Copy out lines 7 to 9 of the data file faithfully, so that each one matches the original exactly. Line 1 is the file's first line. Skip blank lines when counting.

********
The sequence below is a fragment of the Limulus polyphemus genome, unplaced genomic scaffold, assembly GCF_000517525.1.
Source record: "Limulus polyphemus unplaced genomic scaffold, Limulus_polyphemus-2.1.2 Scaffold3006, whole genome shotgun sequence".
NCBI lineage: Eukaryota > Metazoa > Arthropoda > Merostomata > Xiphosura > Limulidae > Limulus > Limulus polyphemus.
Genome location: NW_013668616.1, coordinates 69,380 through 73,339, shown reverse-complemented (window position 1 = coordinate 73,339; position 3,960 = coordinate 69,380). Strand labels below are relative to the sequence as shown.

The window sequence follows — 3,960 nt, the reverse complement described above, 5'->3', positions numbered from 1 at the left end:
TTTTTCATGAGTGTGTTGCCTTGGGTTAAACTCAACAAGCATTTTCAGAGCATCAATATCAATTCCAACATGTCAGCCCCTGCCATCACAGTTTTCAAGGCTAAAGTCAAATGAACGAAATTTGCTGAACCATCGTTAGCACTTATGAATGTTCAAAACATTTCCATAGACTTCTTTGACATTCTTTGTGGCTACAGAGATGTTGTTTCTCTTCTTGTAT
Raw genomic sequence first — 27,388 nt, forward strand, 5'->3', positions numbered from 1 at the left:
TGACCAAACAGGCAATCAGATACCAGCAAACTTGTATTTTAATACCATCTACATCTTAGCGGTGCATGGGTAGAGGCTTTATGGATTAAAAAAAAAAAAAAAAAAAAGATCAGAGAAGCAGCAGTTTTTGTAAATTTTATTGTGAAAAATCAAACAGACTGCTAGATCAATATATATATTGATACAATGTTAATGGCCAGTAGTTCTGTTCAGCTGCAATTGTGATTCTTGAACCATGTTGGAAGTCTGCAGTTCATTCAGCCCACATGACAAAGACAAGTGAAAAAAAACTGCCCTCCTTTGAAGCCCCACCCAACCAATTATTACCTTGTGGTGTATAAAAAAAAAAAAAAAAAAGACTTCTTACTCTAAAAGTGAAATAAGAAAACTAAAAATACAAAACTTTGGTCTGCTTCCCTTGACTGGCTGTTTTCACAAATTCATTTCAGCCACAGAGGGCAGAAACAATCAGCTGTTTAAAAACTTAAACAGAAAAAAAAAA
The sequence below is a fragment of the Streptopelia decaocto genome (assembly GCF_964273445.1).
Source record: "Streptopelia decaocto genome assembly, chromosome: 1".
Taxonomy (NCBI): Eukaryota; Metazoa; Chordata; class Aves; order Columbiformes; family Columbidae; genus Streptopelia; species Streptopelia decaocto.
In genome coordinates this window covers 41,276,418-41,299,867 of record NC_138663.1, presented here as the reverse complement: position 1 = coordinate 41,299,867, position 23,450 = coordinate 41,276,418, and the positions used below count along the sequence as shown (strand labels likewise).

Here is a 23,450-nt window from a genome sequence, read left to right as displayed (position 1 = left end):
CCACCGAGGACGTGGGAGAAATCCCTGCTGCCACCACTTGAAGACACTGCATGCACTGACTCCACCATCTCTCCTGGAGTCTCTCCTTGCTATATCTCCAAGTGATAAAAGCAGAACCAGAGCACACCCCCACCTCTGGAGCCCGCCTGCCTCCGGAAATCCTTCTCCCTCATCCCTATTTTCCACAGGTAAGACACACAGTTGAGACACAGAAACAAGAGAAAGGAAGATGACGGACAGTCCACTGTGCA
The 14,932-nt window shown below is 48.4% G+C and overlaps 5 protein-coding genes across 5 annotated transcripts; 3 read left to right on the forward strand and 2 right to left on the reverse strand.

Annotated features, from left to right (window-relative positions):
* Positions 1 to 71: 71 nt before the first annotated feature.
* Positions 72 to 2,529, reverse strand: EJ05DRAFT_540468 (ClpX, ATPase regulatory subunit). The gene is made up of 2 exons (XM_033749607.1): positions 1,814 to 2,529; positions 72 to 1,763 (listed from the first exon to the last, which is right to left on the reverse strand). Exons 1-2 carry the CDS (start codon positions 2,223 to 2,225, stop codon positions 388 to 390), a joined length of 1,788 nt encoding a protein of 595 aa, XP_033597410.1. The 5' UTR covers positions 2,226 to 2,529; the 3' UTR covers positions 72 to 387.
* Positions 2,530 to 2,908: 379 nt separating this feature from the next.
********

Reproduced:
Raw genomic sequence first — 27,388 nt, forward strand, 5'->3', positions numbered from 1 at the left:
TGACCAAACAGGCAATCAGATACCAGCAAACTTGTATTTTAATACCATCTACATCTTAGCGGTGCATGGGTAGAGGCTTTATGGATTAAAAAAAAAAAAAAAAAAAAGATCAGAGAAGCAGCAGTTTTTGTAAATTTTATTGTGAAAAATCAAACAGACTGCTAGATCAATATATATATTGATACAATGTTAATGGCCAGTAGTTCTGTTCAGCTGCAATTGTGATTCTTGAACCATGTTGGAAGTCTGCAGTTCATTCAGCCCACATGACAAAGACAAGTGAAAAAAAACTGCCCTCCTTTGAAGCCCCACCCAACCAATTATTACCTTGTGGTGTATAAAAAAAAAAAAAAAAAAGACTTCTTACTCTAAAAGTGAAATAAGAAAACTAAAAATACAAAACTTTGGTCTGCTTCCCTTGACTGGCTGTTTTCACAAATTCATTTCAGCCACAGAGGGCAGAAACAATCAGCTGTTTAAAAACTTAAACAGAAAAAAAAAA
The sequence below is a fragment of the Streptopelia decaocto genome (assembly GCF_964273445.1).